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Robert Holcot (c. 1290-1349) was a Dominican friar known for his scholastic works, biblical commentaries, and preaching aids, three seemingly different areas, each of which has made Holcot of interest to scholars. Beryl Smalley has posited that there are three Holcots: Holcot the university scholar, accused of being an intellectual skeptic because he argued against proofs for the existence of God; Holcot the friend of the bibliophile Richard de Bury and one of Smalley's "classicizing friars"; and Holcot the Dominican preacher who wrote the Moralitates as a preaching aid for his brother friars. He is therefore an important thinker of the first half of the fourteenth century, both as a scholastic intellectual and a Dominican preacher.
Robert Holcot is part of the Great Medieval Thinkers series, whose aim, according to the series foreword, is "to provide substantial introductions to a range of medieval authors" (xii) especially for audiences of college and university students. The authors in the series "strive to write in a clear and accessible manner so that those who have no knowledge of these thinkers can learn about them" (xiii). Slotemaker and Witt fulfill this aim and succeed in making accessible not only Holcot's wide-ranging literary works but also the larger intellectual context in which he wrote and the world in which he preached.
The authors use Smalley's Three Holcots as a convenient way to divide the book into three sections, but they are at pains to show that "there is, in the end, only one Holcot" (13). Holcot, they argue, was first and foremost a Dominican friar whose chief motivation was the care of souls. Two themes run through the book. One is an argument against the claim that Holcot was an intellectual skeptic. The other is Holcot's "profound pastoral concern for the human pilgrim" (16), which, the authors believe, is "the most reliable hermeneutical key to interpreting his thought" (14).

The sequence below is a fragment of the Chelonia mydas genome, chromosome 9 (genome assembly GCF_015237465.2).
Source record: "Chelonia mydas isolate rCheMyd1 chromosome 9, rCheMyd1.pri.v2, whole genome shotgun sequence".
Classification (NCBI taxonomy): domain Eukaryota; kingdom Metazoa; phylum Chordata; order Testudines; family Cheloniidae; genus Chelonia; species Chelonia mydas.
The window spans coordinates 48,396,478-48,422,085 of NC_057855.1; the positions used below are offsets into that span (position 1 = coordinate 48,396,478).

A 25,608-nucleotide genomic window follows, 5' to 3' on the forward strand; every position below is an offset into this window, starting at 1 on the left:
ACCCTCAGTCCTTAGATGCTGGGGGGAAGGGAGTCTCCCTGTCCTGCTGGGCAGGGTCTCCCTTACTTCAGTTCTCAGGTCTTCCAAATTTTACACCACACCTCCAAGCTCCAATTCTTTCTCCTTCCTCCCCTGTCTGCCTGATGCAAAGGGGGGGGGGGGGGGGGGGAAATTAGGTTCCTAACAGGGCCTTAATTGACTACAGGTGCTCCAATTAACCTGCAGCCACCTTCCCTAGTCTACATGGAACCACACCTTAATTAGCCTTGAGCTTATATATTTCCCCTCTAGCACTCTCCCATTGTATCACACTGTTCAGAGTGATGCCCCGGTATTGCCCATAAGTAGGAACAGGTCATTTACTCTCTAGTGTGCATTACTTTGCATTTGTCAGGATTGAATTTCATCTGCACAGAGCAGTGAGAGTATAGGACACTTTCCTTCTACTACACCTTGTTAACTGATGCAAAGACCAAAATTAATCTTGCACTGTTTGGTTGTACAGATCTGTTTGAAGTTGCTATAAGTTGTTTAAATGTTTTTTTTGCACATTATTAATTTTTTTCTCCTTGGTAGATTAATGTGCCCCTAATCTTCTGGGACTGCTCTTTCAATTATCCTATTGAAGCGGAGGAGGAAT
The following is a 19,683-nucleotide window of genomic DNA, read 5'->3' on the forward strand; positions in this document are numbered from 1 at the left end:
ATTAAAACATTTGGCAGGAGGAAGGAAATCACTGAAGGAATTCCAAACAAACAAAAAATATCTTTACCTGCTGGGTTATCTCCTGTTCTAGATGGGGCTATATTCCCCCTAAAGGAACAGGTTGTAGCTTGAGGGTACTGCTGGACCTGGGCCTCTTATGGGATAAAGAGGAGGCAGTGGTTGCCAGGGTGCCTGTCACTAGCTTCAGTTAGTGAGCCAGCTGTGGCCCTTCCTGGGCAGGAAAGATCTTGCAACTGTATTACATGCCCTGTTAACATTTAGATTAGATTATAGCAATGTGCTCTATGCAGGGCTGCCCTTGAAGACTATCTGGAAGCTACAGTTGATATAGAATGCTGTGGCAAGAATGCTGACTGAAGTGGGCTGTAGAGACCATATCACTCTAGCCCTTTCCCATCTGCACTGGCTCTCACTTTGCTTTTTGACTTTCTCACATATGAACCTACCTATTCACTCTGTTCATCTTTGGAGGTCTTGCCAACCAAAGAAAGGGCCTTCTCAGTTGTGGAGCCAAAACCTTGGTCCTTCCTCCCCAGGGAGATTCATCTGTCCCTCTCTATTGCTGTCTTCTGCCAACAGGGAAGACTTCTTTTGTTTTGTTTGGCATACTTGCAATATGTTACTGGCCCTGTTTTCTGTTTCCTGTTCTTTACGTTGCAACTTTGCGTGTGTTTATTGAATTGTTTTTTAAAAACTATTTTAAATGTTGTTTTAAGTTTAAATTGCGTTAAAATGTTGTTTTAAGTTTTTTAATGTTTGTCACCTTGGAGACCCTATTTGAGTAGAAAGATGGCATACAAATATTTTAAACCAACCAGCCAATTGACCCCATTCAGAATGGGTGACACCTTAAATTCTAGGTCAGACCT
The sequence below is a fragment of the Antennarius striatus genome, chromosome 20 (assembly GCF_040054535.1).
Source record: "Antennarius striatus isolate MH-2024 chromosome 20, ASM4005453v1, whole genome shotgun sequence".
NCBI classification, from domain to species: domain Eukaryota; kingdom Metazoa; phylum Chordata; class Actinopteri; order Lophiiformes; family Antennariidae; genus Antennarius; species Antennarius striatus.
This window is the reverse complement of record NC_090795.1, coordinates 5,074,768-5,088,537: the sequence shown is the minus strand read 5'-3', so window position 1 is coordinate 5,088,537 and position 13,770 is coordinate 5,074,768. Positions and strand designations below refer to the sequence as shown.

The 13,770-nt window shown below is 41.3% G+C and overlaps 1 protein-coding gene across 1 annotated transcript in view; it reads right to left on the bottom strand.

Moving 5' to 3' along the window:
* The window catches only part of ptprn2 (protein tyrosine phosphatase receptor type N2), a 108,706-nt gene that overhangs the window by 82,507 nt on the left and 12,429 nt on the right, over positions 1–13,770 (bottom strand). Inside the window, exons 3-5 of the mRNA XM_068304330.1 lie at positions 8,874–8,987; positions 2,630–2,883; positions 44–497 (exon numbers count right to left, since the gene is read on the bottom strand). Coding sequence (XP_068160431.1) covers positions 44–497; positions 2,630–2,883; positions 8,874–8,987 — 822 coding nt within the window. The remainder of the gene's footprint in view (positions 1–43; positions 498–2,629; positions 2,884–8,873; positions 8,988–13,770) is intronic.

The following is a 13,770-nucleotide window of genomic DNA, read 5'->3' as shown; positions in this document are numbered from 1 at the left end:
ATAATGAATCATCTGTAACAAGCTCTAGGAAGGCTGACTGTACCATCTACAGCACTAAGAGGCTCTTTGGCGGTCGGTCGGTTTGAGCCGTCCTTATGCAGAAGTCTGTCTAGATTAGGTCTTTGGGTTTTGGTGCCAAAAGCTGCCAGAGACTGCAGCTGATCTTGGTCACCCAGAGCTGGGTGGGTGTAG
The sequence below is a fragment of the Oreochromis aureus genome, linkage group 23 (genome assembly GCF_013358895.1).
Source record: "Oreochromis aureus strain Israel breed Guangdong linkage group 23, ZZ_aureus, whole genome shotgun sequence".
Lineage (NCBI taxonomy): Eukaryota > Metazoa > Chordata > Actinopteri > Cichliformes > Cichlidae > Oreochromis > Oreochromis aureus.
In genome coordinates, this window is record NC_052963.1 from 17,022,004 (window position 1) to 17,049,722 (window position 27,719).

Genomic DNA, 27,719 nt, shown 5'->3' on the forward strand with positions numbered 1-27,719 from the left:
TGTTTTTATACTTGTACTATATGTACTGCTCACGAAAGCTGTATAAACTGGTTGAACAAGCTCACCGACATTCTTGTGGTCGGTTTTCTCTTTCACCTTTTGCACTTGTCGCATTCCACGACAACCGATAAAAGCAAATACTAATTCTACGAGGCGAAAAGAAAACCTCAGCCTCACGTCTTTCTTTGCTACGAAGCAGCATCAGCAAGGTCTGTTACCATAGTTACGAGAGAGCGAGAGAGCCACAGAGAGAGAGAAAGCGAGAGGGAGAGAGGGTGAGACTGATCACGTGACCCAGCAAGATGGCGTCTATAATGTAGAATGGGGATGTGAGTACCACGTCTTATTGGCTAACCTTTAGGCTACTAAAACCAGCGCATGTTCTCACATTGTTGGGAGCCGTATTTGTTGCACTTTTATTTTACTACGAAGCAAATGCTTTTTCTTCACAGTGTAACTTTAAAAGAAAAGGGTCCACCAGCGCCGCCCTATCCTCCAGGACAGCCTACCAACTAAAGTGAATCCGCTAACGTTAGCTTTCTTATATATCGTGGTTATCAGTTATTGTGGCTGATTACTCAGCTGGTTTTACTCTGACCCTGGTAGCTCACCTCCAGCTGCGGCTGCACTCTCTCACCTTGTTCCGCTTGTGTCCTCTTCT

Chapters one through five take up issues raised in Holcot's scholastic works, those texts written within a "university setting", and primarily in his commentary on the Sentences of Peter Lombard. The (often polemical) topics covered are Holcot's "covenantal theology", his views on the nature of faith, human knowledge, and divine foreknowledge, and finally what he has to say about the sacraments, specifically baptism, confession, and the Eucharist. Much of this material is complex and abstract, but the authors take care to explain terminology and to place Holcot's arguments within their intellectual context. The authors thus seek to show both the broader conversation in which Holcot was engaged and the contribution he made to this conversation. They assume no prior knowledge of these debates. Within these chapters the authors emphasize again and again that Holcot's primary concern was not with argument for its own sake; rather the themes in his scholastic works "are representative of a lifelong pastoral concern for the simple believer within the economy of salvation" (41). They also argue persuasively that Holcot did not "dismiss the value of rational investigation" (123); rather he sees this investigation as "the obvious result of a genuine desire to know God" (123).